On the Fringes in Djibouti and Soweto
In Passage of Tears, twenty-nine-year-old Djibril (or “Djib” in the shortened version), returns to Djibouti, the country of his birth, for the first time in many years. He’s been living in Canada but has agreed to return to Djibouti for a research intelligence company in order to feel out “the temperature on the ground, making sure the country is secure, the situation stable and the terrorists under control,” a rather unlikely situation just about anywhere in the Horn of Africa. Presumably, because of his past, he’s the right man for the job, though clearly there are risks involved—not only the ones he can foresee. His report, once it is finished, will help a Western corporation determine whether Djibouti’s uranium is a promising investment. As he identifies himself, “I have no desire to attract attention. I earned my spurs in a specific sector of the world of international business. I am part of that new elite with no permanent ties, at home everywhere, and foreign everywhere.”
Djib is a little like Changez in Mohsin Hamid’s The Reluctant Fundamentalist, returning home to Pakistan, after becoming disillusioned with the United States; or Malik, the journalist, in Nuruddin Farah’s recent novel, Crossbones, also making a pilgrimage to his homeland: Somalia. Both of these novels and Passage of Tears are concerned with Islamic fundamentalism in troubled countries. All three present tense situations for the prodigal son and/or Westerners who venture into such trouble spots in the world today, which is only to say that their immediacy is chillingly close to what we read in our newspapers, watch on TV or in movies, as exaggerated and distorted as those situations may be. Thus, it isn’t long before Djib is being watched—his every move, in fact.
Waberi’s forté is his daringly innovative way of narrating his story. First, there are the sections where Djib relates his own adventures, not only the difficulty he has collecting the information he’s been sent to acquire but also flashbacks to his life in Canada and the Canadian woman with whom he lives. He phones her every evening. Then there are passages related by a mysterious figure from a prison cell, who somehow knows about Djib’s every move, both inside and outside of his hotel room. Thirdly, that second narrator (obviously an intellectual) interweaves into his own observations the events in Walter Benjamin’s last days, when Benjamin was being pursued by the Gestapo during World War II—real life events that culminate with the German intellectual’s suicide after he realized that he could not escape the Nazis. Are these three narratives convincing? Disturbingly so, as Djib begins to realize that he is a marked man, pursued by fanatics, and that he’s no longer regarded by his people as Djibouti, but Western.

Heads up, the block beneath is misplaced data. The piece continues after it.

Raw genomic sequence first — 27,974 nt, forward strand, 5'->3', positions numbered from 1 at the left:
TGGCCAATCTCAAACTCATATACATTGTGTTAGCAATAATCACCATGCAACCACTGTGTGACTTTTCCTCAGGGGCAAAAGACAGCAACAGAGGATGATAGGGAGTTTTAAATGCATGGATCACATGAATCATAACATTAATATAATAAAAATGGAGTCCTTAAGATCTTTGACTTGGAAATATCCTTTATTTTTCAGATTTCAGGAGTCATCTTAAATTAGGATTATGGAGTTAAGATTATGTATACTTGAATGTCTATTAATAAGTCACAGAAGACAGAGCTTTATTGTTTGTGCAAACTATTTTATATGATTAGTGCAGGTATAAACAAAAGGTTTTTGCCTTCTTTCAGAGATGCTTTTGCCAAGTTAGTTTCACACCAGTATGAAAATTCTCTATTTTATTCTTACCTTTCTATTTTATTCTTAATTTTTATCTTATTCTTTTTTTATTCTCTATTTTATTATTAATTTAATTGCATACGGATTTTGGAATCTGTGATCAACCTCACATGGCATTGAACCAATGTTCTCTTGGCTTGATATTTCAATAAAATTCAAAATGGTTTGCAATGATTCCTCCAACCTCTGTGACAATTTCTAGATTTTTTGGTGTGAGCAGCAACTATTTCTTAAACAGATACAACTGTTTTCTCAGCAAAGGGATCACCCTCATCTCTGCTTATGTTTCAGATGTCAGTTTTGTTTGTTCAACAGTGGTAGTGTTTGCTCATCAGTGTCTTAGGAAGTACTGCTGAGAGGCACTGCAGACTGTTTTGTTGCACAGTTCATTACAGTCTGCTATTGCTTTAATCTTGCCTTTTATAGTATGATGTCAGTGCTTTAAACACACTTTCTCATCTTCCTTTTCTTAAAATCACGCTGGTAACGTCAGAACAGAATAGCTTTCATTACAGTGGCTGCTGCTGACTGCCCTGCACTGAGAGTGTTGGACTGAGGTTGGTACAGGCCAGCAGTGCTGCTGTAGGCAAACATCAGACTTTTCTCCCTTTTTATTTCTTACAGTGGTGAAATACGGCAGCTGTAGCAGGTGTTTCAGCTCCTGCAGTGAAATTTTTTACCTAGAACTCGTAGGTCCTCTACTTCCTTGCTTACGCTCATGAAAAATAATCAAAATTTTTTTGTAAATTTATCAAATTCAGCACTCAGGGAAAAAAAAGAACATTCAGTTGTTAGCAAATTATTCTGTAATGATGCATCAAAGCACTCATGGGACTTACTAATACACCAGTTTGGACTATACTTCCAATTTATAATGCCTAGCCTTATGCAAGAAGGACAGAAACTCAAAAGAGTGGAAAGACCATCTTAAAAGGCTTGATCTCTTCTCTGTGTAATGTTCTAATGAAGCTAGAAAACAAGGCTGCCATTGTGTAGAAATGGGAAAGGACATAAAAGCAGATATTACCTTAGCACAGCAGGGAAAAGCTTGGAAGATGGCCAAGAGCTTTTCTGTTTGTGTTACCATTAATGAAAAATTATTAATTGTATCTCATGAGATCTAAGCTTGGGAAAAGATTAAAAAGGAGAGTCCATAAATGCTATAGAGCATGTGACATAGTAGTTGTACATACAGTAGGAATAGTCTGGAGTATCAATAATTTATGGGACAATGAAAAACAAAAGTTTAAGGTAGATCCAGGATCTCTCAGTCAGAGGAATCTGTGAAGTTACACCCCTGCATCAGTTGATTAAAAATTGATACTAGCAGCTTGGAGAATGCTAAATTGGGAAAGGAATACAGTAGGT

Hamid, Farah, and Waberi all attack Capitalism and its virulent overseas form: corporatism. But, unlike Changez in The Reluctant Fundamentalist, who comes to question his job at Underwood Samson (US), raiding companies and skimming off their assets, Djib does not question his work that is only designed to benefit Western corporations as non-Western companies are being destroyed. Djib glibly remarks, “I have been trained to disorganize these states and weaken them still more, so as to benefit multinational companies and their stockholders. It is lucrative work but it has its dangers.” Somewhat later, he also observes, “As business never stops, neither do armed conflicts. There are always new markets to explore, new partners to consult, new logos to design, new directions to take and new masters to advise. I am a link in that chain of transnational command. A foot soldier of the shadows.”
The story slowly twists on family dynamics, on scars from childhood wounds, rivalries and jealousies, and religious fundamentalism. Waberi conjures up Djibouti’s barrenness, its poverty, and political factions—wrapped around the American Combined Joint Task Force for the Horn of Africa, Camp Lemonier: “a fortified base, protected by a double surrounding wall bristling with watchtowers, infrared cameras and concrete barriers, as well as several rows of barbed wire.” And the country itself? “Due to its geographical position and stability, my little country has charmed the high strategists of the Pentagon and the Businessmen of the Persian Gulf, Dubai first and foremost.”
Waberi is a gifted writer and the translation by David and Nicole Ball serves him well. His chilling narrative of America’s repeated blunders in international intervention is enough to make one quake.
Charles R. Larson is Emeritus Professor of Literature at American University in Washington, D.C.